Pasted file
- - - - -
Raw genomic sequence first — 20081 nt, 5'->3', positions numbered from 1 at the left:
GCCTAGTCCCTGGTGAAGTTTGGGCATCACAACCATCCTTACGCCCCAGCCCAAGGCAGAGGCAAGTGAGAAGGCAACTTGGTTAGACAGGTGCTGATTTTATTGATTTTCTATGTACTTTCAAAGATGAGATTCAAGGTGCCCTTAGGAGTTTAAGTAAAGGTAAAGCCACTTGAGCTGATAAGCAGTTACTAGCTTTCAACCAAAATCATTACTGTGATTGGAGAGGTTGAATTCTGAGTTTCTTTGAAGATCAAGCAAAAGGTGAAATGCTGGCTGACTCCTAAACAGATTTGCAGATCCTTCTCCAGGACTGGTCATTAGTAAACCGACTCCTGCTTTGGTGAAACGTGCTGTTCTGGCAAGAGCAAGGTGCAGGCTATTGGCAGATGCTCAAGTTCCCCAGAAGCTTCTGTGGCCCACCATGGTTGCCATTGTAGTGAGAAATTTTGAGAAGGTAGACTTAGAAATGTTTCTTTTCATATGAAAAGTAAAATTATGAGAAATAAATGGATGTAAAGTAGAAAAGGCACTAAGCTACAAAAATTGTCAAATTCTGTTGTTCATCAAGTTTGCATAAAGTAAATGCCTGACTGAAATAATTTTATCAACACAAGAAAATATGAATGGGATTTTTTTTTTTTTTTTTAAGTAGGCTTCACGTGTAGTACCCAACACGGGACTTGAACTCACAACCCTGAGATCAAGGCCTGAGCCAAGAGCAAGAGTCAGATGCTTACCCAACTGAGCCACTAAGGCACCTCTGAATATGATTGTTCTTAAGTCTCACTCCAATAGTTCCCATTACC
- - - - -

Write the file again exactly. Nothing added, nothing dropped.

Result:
Raw genomic sequence first — 20081 nt, 5'->3', positions numbered from 1 at the left:
GCCTAGTCCCTGGTGAAGTTTGGGCATCACAACCATCCTTACGCCCCAGCCCAAGGCAGAGGCAAGTGAGAAGGCAACTTGGTTAGACAGGTGCTGATTTTATTGATTTTCTATGTACTTTCAAAGATGAGATTCAAGGTGCCCTTAGGAGTTTAAGTAAAGGTAAAGCCACTTGAGCTGATAAGCAGTTACTAGCTTTCAACCAAAATCATTACTGTGATTGGAGAGGTTGAATTCTGAGTTTCTTTGAAGATCAAGCAAAAGGTGAAATGCTGGCTGACTCCTAAACAGATTTGCAGATCCTTCTCCAGGACTGGTCATTAGTAAACCGACTCCTGCTTTGGTGAAACGTGCTGTTCTGGCAAGAGCAAGGTGCAGGCTATTGGCAGATGCTCAAGTTCCCCAGAAGCTTCTGTGGCCCACCATGGTTGCCATTGTAGTGAGAAATTTTGAGAAGGTAGACTTAGAAATGTTTCTTTTCATATGAAAAGTAAAATTATGAGAAATAAATGGATGTAAAGTAGAAAAGGCACTAAGCTACAAAAATTGTCAAATTCTGTTGTTCATCAAGTTTGCATAAAGTAAATGCCTGACTGAAATAATTTTATCAACACAAGAAAATATGAATGGGATTTTTTTTTTTTTTTTTAAGTAGGCTTCACGTGTAGTACCCAACACGGGACTTGAACTCACAACCCTGAGATCAAGGCCTGAGCCAAGAGCAAGAGTCAGATGCTTACCCAACTGAGCCACTAAGGCACCTCTGAATATGATTGTTCTTAAGTCTCACTCCAATAGTTCCCATTACC